***        Due to the financial problems, the prices went up again.
grow up :         to mature, become an adult.
***        He wants to be a doctor when he grows up.
hand out:         to distribute, to give out.
***        Your duty is to hand out these papers.
have on :        to be wearing.
***        I will have on a beautiful ring at this party.
hear out:          to listen to until the end.
***        Our manager wanted us to hear him out before we made a decision.
hold in :           1) to keep in check, curb, restrain.
***        Mr. Coney held in the horse with the reins.
                        2) to control or hide (one's impulses or feelings).
***        Mrs. Goldman always holds in her anger. She never blows up.
hold on :          1) to wait, to pause.
***        Can you hold on a minute? Mrs. Grant is talking to a customer.
                        2)to grasp.
***        My mother wanted me to hold on to my brother's hand while crossing the street.
hold up :          1) to rob (often with a gun or other weapon).
***        The thieves held up the shop last week.
                        2) bring, point attention to, show, exhibit.
***        Agatha was held up as an example in the office.
                        3) to delay.
***        The rainy weather held my concert up for two hours.
keep down :     to control.
***        Can you tell me the way to keep ants down ?
keep on :         to continue.
***        You must keep on studying hard.
knock out:       to make weak and helpless.
***        The boxer knocked his rival out.
leave off:          to stop doing something.
***        I wanted my sister to leave off crying.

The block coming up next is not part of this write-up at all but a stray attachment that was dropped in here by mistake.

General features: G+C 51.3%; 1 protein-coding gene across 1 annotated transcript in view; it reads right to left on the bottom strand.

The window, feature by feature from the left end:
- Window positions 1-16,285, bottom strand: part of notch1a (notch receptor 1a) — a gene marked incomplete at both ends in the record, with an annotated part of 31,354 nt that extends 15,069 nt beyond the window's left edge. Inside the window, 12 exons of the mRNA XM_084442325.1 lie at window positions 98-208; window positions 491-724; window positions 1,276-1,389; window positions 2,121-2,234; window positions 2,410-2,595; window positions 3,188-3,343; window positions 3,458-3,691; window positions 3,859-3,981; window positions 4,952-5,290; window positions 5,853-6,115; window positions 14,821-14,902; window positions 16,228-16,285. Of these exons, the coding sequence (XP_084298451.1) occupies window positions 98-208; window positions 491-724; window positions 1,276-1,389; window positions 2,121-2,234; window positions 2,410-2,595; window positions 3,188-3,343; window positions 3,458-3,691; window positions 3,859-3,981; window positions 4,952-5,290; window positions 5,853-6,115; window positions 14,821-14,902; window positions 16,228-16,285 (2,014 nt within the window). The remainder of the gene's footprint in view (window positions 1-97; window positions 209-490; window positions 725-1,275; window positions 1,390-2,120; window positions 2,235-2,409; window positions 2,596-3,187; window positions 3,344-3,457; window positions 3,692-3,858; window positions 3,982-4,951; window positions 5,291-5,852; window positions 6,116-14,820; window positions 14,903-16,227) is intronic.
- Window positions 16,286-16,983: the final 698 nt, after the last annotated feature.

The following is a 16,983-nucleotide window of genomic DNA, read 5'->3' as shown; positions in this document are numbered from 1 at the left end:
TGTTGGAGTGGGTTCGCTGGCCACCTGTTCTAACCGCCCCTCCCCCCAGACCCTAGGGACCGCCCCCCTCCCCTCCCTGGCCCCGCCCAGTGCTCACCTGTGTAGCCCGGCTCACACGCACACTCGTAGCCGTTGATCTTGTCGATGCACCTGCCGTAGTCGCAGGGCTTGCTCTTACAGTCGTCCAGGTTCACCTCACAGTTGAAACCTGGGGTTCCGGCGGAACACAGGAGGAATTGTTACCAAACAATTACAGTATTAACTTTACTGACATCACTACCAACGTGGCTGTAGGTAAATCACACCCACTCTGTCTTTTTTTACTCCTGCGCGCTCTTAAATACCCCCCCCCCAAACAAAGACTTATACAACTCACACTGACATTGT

leave out:         to omit.
***        In the hotel, they left out room number 13 as no one wants to stay in it.
let in :              to allow to enter.
***        Don't let in people whom you 've never seen before.
let out:             to allow to leave.
***        When he saw the dog in the house, he opened the door and let the dog out.
let someone off:          to give little or no punishment to.
***        The teacher let me off with a warning.
lock up a person or a thing :   to put in a locked place.
***        The thieves were locked up during the trial.
look after :       to take care of.
***        I've been looking after my sister since she was born.
look for:           to try to find.
***        I lost my key. I'm looking for it.
look forward to :          to anticipate happily.
***        I look forward to meeting you again.
look out:          to be careful.
***        Look out! A car is coming toward(s) us very fast.
make up ;        1) to invent.
***        The teacher wanted us to make up conversations using the tenses we've learnt.
                        2) to decide.
***        You must make your mind up whether you want to get this job or not.
make up : to form.